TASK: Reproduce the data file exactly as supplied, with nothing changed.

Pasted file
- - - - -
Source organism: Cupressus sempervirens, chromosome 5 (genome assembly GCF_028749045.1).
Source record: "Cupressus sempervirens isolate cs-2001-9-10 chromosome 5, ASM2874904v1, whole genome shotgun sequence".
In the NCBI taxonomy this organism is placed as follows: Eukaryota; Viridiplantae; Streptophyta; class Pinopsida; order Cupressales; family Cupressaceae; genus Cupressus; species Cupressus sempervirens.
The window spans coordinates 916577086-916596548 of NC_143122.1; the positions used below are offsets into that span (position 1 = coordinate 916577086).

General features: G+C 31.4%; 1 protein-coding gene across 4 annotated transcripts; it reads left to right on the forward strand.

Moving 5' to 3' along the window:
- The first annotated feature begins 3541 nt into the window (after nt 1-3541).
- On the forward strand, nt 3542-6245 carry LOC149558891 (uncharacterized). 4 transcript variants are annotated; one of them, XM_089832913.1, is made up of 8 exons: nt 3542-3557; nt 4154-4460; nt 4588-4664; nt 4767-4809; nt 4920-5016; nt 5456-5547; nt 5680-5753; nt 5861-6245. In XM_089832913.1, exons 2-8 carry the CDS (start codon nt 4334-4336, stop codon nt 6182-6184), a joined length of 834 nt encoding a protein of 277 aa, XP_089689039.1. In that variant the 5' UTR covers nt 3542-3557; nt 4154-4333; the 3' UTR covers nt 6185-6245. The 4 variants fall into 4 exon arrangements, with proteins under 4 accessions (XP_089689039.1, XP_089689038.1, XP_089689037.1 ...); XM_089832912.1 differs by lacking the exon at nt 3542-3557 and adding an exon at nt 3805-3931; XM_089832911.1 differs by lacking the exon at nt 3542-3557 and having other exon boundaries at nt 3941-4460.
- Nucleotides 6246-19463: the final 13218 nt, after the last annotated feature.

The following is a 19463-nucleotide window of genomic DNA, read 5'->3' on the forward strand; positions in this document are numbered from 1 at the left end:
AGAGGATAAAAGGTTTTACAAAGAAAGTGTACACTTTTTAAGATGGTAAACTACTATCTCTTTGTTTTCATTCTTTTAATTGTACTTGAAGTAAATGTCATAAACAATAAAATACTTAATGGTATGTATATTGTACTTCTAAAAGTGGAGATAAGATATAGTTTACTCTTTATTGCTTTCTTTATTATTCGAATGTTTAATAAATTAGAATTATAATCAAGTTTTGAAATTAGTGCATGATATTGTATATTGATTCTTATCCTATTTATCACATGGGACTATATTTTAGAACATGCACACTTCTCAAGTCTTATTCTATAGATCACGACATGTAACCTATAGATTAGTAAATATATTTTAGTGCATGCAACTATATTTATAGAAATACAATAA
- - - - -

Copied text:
Source organism: Cupressus sempervirens, chromosome 5 (genome assembly GCF_028749045.1).
Source record: "Cupressus sempervirens isolate cs-2001-9-10 chromosome 5, ASM2874904v1, whole genome shotgun sequence".
In the NCBI taxonomy this organism is placed as follows: Eukaryota; Viridiplantae; Streptophyta; class Pinopsida; order Cupressales; family Cupressaceae; genus Cupressus; species Cupressus sempervirens.
The window spans coordinates 916577086-916596548 of NC_143122.1; the positions used below are offsets into that span (position 1 = coordinate 916577086).

General features: G+C 31.4%; 1 protein-coding gene across 4 annotated transcripts; it reads left to right on the forward strand.

Moving 5' to 3' along the window:
- The first annotated feature begins 3541 nt into the window (after nt 1-3541).
- On the forward strand, nt 3542-6245 carry LOC149558891 (uncharacterized). 4 transcript variants are annotated; one of them, XM_089832913.1, is made up of 8 exons: nt 3542-3557; nt 4154-4460; nt 4588-4664; nt 4767-4809; nt 4920-5016; nt 5456-5547; nt 5680-5753; nt 5861-6245. In XM_089832913.1, exons 2-8 carry the CDS (start codon nt 4334-4336, stop codon nt 6182-6184), a joined length of 834 nt encoding a protein of 277 aa, XP_089689039.1. In that variant the 5' UTR covers nt 3542-3557; nt 4154-4333; the 3' UTR covers nt 6185-6245. The 4 variants fall into 4 exon arrangements, with proteins under 4 accessions (XP_089689039.1, XP_089689038.1, XP_089689037.1 ...); XM_089832912.1 differs by lacking the exon at nt 3542-3557 and adding an exon at nt 3805-3931; XM_089832911.1 differs by lacking the exon at nt 3542-3557 and having other exon boundaries at nt 3941-4460.
- Nucleotides 6246-19463: the final 13218 nt, after the last annotated feature.

The following is a 19463-nucleotide window of genomic DNA, read 5'->3' on the forward strand; positions in this document are numbered from 1 at the left end:
AGAGGATAAAAGGTTTTACAAAGAAAGTGTACACTTTTTAAGATGGTAAACTACTATCTCTTTGTTTTCATTCTTTTAATTGTACTTGAAGTAAATGTCATAAACAATAAAATACTTAATGGTATGTATATTGTACTTCTAAAAGTGGAGATAAGATATAGTTTACTCTTTATTGCTTTCTTTATTATTCGAATGTTTAATAAATTAGAATTATAATCAAGTTTTGAAATTAGTGCATGATATTGTATATTGATTCTTATCCTATTTATCACATGGGACTATATTTTAGAACATGCACACTTCTCAAGTCTTATTCTATAGATCACGACATGTAACCTATAGATTAGTAAATATATTTTAGTGCATGCAACTATATTTATAGAAATACAATAA